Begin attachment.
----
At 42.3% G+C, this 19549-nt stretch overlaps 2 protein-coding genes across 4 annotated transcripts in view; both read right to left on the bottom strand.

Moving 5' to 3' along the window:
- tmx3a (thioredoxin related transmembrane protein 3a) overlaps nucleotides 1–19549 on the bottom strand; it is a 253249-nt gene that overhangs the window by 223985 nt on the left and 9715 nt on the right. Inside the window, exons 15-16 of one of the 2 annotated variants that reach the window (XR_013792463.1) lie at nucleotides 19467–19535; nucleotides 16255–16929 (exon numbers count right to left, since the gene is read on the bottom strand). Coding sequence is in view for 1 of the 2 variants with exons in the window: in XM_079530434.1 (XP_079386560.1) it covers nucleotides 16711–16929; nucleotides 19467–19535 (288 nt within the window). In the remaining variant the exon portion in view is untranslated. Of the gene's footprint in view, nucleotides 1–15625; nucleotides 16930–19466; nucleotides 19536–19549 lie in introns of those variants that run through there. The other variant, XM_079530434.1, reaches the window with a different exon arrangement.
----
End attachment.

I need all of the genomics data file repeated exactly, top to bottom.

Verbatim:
At 42.3% G+C, this 19549-nt stretch overlaps 2 protein-coding genes across 4 annotated transcripts in view; both read right to left on the bottom strand.

Moving 5' to 3' along the window:
- tmx3a (thioredoxin related transmembrane protein 3a) overlaps nucleotides 1–19549 on the bottom strand; it is a 253249-nt gene that overhangs the window by 223985 nt on the left and 9715 nt on the right. Inside the window, exons 15-16 of one of the 2 annotated variants that reach the window (XR_013792463.1) lie at nucleotides 19467–19535; nucleotides 16255–16929 (exon numbers count right to left, since the gene is read on the bottom strand). Coding sequence is in view for 1 of the 2 variants with exons in the window: in XM_079530434.1 (XP_079386560.1) it covers nucleotides 16711–16929; nucleotides 19467–19535 (288 nt within the window). In the remaining variant the exon portion in view is untranslated. Of the gene's footprint in view, nucleotides 1–15625; nucleotides 16930–19466; nucleotides 19536–19549 lie in introns of those variants that run through there. The other variant, XM_079530434.1, reaches the window with a different exon arrangement.